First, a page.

For Immediate Release
Nidya Sarria, firstname.lastname@example.org
Afghanistan: ICC Refuses to Authorize Investigation, Caving Into USA Threats
WASHINGTON - The International Criminal Court’s decision not to authorize an investigation into crimes committed in Afghanistan under international law marks a shocking abandonment of victims and will further weaken the court’s credibility, Amnesty International said today.
The ICC’s decision comes just days after the United States, which had already issued threats to the court, revoked the chief prosecutor’s visa because the investigation involved crimes committed by USA forces.
“Afghanistan has been witness to heinous crimes committed with near-absolute impunity, across the country, for more than a decade and a half. The ICC’s decision today is a shocking abandonment of the victims which will weaken the court’s already questionable credibility,” said Biraj Patnaik, South Asia Director at Amnesty International.
The ICC judges claimed that their decision was influenced by the prospect of investigators having to deal with challenging investigations, a lack of ready state cooperation and budgetary constraints.
“None of the reasons given by the ICC judges justifies this decision. The gravest crimes can only ever be investigated in trying circumstances. If anything, the court’s reluctance to proceed with investigations in the face of such constraints only reveals its overreach and signals its weak resolve,” said Biraj Patnaik.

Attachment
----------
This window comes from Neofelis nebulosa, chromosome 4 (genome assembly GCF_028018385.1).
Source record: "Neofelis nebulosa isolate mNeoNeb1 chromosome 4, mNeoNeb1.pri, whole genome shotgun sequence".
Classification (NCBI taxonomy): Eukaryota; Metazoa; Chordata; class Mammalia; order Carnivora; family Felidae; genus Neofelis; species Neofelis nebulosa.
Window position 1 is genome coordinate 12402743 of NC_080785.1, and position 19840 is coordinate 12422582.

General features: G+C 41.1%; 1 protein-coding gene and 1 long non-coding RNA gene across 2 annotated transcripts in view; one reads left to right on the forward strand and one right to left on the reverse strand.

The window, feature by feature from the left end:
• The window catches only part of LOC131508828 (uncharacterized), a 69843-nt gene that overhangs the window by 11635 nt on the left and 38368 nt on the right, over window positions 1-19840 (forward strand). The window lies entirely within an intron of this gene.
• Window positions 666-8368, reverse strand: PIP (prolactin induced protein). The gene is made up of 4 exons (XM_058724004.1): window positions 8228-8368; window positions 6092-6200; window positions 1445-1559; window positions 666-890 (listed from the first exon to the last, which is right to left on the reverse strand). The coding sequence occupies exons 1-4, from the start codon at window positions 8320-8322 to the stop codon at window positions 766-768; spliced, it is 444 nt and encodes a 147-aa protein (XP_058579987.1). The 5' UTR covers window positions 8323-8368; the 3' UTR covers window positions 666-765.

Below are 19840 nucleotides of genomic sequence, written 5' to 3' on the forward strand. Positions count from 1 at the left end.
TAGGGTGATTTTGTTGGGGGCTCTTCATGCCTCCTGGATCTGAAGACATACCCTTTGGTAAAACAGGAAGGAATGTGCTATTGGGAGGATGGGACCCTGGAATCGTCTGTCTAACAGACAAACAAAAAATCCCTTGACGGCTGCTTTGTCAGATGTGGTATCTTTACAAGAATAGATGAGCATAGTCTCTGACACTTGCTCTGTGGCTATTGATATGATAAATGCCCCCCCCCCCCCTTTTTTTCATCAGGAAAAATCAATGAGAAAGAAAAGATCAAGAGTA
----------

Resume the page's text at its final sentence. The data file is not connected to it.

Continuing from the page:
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The refusal of the Pre-Trial Chamber to authorize the investigation does not preclude the Prosecutor presenting a new request based on new facts or evidence regarding the same situation. But the fear that the ICC has acted on political considerations rather than legal ones inspires little hope.
“Coming so closely on the heels of a series of unhinged attacks by senior USA officials, and following long and unexplainable delays up to this point, the decision ultimately will be seen as a craven capitulation to Washington’s bullying and threats,” said Biraj Patnaik.
“The court has a moral and legal duty to reach out to the victims of crimes in Afghanistan and explain this decision.”
This statement can be found online at
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